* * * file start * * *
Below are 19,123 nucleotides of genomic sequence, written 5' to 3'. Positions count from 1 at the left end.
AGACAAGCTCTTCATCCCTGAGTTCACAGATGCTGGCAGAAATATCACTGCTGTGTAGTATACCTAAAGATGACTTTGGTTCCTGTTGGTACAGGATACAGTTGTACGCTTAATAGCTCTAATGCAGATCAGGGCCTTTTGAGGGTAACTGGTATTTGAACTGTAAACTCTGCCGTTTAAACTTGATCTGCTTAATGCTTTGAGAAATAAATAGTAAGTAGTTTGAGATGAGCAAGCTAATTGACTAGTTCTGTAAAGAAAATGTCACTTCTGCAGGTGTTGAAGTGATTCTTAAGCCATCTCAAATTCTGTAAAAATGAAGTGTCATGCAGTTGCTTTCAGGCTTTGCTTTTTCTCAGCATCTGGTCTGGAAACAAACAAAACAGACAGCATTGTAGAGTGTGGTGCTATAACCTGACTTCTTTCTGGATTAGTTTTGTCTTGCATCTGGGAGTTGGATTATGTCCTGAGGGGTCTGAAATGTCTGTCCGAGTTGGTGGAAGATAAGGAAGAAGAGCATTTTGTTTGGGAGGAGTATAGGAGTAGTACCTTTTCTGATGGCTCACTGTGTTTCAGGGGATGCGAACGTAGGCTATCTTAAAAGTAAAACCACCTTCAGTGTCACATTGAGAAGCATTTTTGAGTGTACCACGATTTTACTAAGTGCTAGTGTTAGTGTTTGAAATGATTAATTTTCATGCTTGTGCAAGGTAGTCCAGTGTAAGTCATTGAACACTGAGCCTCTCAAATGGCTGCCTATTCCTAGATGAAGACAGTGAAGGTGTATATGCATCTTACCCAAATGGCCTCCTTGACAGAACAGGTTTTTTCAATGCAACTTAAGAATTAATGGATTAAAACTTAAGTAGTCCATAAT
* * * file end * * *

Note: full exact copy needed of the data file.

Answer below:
Below are 19,123 nucleotides of genomic sequence, written 5' to 3'. Positions count from 1 at the left end.
AGACAAGCTCTTCATCCCTGAGTTCACAGATGCTGGCAGAAATATCACTGCTGTGTAGTATACCTAAAGATGACTTTGGTTCCTGTTGGTACAGGATACAGTTGTACGCTTAATAGCTCTAATGCAGATCAGGGCCTTTTGAGGGTAACTGGTATTTGAACTGTAAACTCTGCCGTTTAAACTTGATCTGCTTAATGCTTTGAGAAATAAATAGTAAGTAGTTTGAGATGAGCAAGCTAATTGACTAGTTCTGTAAAGAAAATGTCACTTCTGCAGGTGTTGAAGTGATTCTTAAGCCATCTCAAATTCTGTAAAAATGAAGTGTCATGCAGTTGCTTTCAGGCTTTGCTTTTTCTCAGCATCTGGTCTGGAAACAAACAAAACAGACAGCATTGTAGAGTGTGGTGCTATAACCTGACTTCTTTCTGGATTAGTTTTGTCTTGCATCTGGGAGTTGGATTATGTCCTGAGGGGTCTGAAATGTCTGTCCGAGTTGGTGGAAGATAAGGAAGAAGAGCATTTTGTTTGGGAGGAGTATAGGAGTAGTACCTTTTCTGATGGCTCACTGTGTTTCAGGGGATGCGAACGTAGGCTATCTTAAAAGTAAAACCACCTTCAGTGTCACATTGAGAAGCATTTTTGAGTGTACCACGATTTTACTAAGTGCTAGTGTTAGTGTTTGAAATGATTAATTTTCATGCTTGTGCAAGGTAGTCCAGTGTAAGTCATTGAACACTGAGCCTCTCAAATGGCTGCCTATTCCTAGATGAAGACAGTGAAGGTGTATATGCATCTTACCCAAATGGCCTCCTTGACAGAACAGGTTTTTTCAATGCAACTTAAGAATTAATGGATTAAAACTTAAGTAGTCCATAAT